AI optical scans detect Parkinson’s 7 years in advance: researchers

AI optical scans detect Parkinson’s 7 years in advance: researchers

With the help of artificial intelligence, Parkinson’s disease can be predicted via eye scans with an average seven years of warning, according to researchers from London’s Moorfields Eye Hospital.

“This is the first time anyone has shown these findings several years before diagnosis,” per a hospital press release.

“This work demonstrates the potential for eye data, harnessed by the technology to pick up signs and changes too subtle for humans to see. We can now detect very early signs of Parkinson’s, opening up new possibilities for treatment,” added Moorfields ophthalmologist Alastair Denniston.

The high-tech 3-D scan — technically, an optical coherence tomography — takes “less than a minute” and produces an analysis of the patient’s retina “down to a thousandth of a millimeter,” according to the hospital.

“The retina provides a minimally invasive window into the central nervous system and can be imaged rapidly using modern high-resolution devices,” researchers stated, whereas detecting Parkinson’s via “brain imaging … is limited as a scalable resource.”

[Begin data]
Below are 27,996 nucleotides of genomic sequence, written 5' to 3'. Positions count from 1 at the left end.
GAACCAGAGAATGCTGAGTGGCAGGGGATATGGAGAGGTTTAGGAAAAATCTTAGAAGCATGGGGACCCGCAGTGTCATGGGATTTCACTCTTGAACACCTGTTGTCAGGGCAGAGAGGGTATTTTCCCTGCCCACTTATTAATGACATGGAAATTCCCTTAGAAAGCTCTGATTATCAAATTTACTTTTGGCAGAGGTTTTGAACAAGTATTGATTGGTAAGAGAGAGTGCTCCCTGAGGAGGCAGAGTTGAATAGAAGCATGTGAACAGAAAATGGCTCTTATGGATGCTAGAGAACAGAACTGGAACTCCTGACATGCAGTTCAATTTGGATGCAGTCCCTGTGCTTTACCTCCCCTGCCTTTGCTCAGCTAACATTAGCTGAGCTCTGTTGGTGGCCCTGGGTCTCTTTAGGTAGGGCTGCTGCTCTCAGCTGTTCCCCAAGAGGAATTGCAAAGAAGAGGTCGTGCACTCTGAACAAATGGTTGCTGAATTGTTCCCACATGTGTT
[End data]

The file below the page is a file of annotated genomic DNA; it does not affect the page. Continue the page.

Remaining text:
When it comes to eye exams, Parkinson’s is most associated with a reduced thickness in two optical layers: the macular ganglion cell-inner plexiform and the retinal nerve fiber.

“The association between retinal layer thicknesses and incident Parkinson disease had not yet been explored,” according to the published findings.

The statements adds, “However, findings in early and prodromal Parkinson disease do corroborate our results.”

As for the technology’s potential for detecting the neurodegenerative disease, researcher Siegfried Wagner is simply “amazed.”


Researcher Siegfried Wagner (pictured) is amazed by the results of the AI breakthrough.
Researcher Siegfried Wagner (pictured) is amazed by the results of the AI breakthrough.
Moorfields Eye Hospital NHS Foundation Trust

“While we are not yet ready to predict whether an individual will develop Parkinson’s, we hope that this method could soon become a prescreening tool for people at risk of disease,” he said.

The technique need not stop there, though.

Similar advancements in eye scans, called “oculomics,” have led to faster detection of other neuro-diseases and disorders, including Alzheimer’s, multiple sclerosis and schizophrenia.

“Finding signs of a number of diseases before symptoms emerge means that, in the future, people could have the time to make lifestyle changes to prevent some conditions arising, and clinicians could delay the onset and impact of life-changing neurodegenerative disorders,” Wagner said.

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